Clinical (Toxic) Features

CNS:

·              Level of consciouness ranges from fully alert to coma-tose. The coma is usually preceded as well as followed (upon recovery) by agitation and psychosis.

·              Confusion, disorientation, amnesia.

·              Catatonia with unusual posturing, mutism and staring.

·              Myoclonic and dystonic movements, opisthotonus, torticollis.

·              Acute toxic psychosis with bizarre behaviour, agitation, and violence.

·              Cholinergic (sweating, miosis, salivation, bronchos-pasm), or anticholingeric (mydriasis, tachycardia, urinary retention) signs may be present.

·              Hallucinations (auditory and visual).

·              Convulsions.

·              Hyperthermia.

Eye:

·              Blank stare.

·              Dysconjugate gaze.

·              Nystagmus (horizontal, vertical, or rotatory).

·            Blurred vision.

·              Miosis (occasionally mydriasis).

CVS:

·              Sinus tachycardia.

·              Hypertension.

GIT:

·              Vomiting.

RS:

·              Tachypnoea.

Renal:

·              Myoglobinuria.

·              Acute renal failure.

Usual Fatal Dose

■■  Approximately 100 mg or more.

■■  Lethal blood level: 0.1 mg/100 ml.

Diagnosis

·              Serum PCP levels usually do not correlate well with clinical picture. Therefore, a qualitative test is adequate in most cases.

·      Laboratory findings:

o     Leucocytosis

o     Hypoglycaemia

o     Hyperkalaemia

o     Elevated muscle enzymes.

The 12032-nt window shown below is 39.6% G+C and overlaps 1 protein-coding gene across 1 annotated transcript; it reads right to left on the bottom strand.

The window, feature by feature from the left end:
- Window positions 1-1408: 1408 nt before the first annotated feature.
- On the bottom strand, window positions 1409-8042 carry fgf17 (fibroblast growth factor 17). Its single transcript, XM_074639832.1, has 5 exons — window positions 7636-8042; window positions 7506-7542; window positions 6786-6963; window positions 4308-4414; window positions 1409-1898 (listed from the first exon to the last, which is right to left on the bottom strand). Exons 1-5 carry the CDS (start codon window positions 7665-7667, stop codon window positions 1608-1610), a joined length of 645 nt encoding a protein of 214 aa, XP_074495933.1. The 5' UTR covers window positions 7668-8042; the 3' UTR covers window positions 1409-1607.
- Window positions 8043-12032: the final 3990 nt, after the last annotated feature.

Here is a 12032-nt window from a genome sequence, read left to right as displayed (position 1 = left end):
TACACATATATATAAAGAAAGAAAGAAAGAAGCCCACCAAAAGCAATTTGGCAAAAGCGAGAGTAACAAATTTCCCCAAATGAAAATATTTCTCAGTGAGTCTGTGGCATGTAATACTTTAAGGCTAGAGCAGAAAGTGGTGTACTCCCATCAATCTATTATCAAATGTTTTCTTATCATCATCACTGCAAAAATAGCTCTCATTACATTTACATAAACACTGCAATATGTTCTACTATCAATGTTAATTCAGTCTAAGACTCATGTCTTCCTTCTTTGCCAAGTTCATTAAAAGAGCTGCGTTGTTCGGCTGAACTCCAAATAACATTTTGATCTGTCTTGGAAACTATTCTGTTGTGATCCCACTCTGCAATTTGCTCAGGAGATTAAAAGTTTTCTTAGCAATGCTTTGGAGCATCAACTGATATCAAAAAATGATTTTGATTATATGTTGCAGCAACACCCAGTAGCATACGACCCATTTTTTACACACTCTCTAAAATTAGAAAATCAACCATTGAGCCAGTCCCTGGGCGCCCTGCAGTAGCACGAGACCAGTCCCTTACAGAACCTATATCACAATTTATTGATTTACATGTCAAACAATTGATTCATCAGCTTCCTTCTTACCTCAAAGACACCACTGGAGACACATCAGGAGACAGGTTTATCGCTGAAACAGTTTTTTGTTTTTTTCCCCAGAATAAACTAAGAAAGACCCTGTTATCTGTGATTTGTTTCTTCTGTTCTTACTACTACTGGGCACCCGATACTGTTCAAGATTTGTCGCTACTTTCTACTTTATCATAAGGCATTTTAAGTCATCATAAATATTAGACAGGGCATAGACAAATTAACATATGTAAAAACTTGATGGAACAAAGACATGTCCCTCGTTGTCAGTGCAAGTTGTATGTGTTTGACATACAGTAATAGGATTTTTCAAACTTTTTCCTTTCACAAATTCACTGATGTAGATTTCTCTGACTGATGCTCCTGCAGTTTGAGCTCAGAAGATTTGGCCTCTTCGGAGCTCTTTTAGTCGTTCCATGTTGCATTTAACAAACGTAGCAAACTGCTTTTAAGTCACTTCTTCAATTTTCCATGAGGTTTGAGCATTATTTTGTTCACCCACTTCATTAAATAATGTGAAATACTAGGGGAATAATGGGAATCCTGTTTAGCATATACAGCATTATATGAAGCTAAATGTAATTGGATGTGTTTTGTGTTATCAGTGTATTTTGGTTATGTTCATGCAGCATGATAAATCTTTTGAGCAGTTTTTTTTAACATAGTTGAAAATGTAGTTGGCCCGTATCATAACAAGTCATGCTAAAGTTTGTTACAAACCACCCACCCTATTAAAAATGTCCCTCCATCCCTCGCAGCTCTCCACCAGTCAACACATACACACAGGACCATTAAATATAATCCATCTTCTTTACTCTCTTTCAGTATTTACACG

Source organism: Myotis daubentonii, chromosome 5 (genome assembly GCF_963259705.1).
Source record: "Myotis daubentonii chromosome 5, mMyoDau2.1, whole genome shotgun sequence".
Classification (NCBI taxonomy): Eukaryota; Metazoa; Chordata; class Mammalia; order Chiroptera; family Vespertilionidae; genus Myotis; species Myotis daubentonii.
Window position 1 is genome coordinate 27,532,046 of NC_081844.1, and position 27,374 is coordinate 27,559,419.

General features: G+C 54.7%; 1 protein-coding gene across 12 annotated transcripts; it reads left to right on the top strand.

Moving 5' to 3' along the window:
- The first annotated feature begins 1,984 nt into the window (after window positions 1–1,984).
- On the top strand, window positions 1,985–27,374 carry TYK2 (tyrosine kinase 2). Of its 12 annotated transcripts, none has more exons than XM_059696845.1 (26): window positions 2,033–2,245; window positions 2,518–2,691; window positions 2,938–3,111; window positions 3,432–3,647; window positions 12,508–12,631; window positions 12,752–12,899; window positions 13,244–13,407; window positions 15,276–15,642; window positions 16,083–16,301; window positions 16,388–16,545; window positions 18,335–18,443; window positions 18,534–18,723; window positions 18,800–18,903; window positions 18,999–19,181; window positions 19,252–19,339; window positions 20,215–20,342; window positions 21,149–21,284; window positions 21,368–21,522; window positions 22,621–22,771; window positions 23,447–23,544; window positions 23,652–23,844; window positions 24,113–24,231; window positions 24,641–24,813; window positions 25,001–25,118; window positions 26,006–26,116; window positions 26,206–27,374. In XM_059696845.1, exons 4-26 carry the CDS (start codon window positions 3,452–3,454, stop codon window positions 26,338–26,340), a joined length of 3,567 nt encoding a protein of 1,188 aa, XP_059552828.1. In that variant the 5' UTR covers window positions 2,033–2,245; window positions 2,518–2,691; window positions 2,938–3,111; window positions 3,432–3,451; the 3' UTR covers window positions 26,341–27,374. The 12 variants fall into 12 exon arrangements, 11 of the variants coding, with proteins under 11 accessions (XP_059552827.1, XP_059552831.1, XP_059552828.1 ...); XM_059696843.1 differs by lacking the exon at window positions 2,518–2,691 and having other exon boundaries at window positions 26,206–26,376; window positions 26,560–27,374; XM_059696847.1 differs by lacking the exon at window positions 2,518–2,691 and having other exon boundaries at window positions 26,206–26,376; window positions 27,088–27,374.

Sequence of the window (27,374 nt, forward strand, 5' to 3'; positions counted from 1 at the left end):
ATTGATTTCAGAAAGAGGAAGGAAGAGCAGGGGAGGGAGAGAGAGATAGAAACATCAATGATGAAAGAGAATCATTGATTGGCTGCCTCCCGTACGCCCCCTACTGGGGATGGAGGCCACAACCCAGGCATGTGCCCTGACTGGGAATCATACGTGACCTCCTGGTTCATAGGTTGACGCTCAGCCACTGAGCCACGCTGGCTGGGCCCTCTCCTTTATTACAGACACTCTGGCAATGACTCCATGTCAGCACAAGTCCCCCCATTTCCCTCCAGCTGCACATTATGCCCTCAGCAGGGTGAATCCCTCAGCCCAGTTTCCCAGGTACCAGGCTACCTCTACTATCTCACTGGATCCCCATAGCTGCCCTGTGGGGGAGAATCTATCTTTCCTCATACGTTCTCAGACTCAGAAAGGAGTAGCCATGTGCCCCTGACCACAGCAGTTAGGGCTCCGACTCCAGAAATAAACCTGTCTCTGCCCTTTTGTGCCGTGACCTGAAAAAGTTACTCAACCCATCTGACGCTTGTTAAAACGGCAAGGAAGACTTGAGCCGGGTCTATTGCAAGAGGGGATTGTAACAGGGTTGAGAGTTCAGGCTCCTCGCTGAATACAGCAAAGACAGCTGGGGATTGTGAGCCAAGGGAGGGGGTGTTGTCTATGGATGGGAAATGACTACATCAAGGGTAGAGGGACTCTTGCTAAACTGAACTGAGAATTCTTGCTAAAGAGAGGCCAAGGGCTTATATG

·      EEG: Diffuse slowing with theta and delta waves.

Treatment

·      The need for gastric lavage should be assessed carefully. Often such measures may exacerbate agitation and violence.

·      Activated charcoal is highly beneficial and can be admin-istered at a dose of 1 gm/kg every 4 hours for several doses.

·      A single dose of a suitable cathartic such as sorbitol can be given (unless there are specific contraindications).

·      Some authors recommend urinary acidification to enhance excretion of PCP (which is a weak base). But only 10% of the drug is excreted in the urine, while the remaining 90% is metabolised in the liver. Hence the practical utility of urinary acidification is negligible.

·      Haemodialysis and haemoperfusion are not beneficial.

·      As of now there is no antidote for PCP, though efforts are on to develop PCP-specific antigen binding fragmens (Fab) which can prove to be very useful.

·      Agitated patients should be restrained, at first physically and later pharmaceutically. Hypoglycaemia, if present, must be treated with 50% dextrose in water. Subsequently if agitation persists, administer titrated doses of diazepam 5 to 10 mg IV, every 10 minutes, until the patient is calmed. Phenothiazines should be avoided since they can worsen dystonic reactions, hypotension, hyperthermia, and lower the seizure threshold.

·      Specific antihypertensive therapy should be instituted in patients with very high blood pressure.

·              Myoglobinuria should be treated with IV infusion of 1 litre of 5% dextrose in water (containing 25 grams of mannitol and 100 mEq of sodium bicarbonate), at a rate of 250 ml/hour. Monitor the patient for hypokalaemia. If renal failure has occurred, haemodialysis should be undertaken.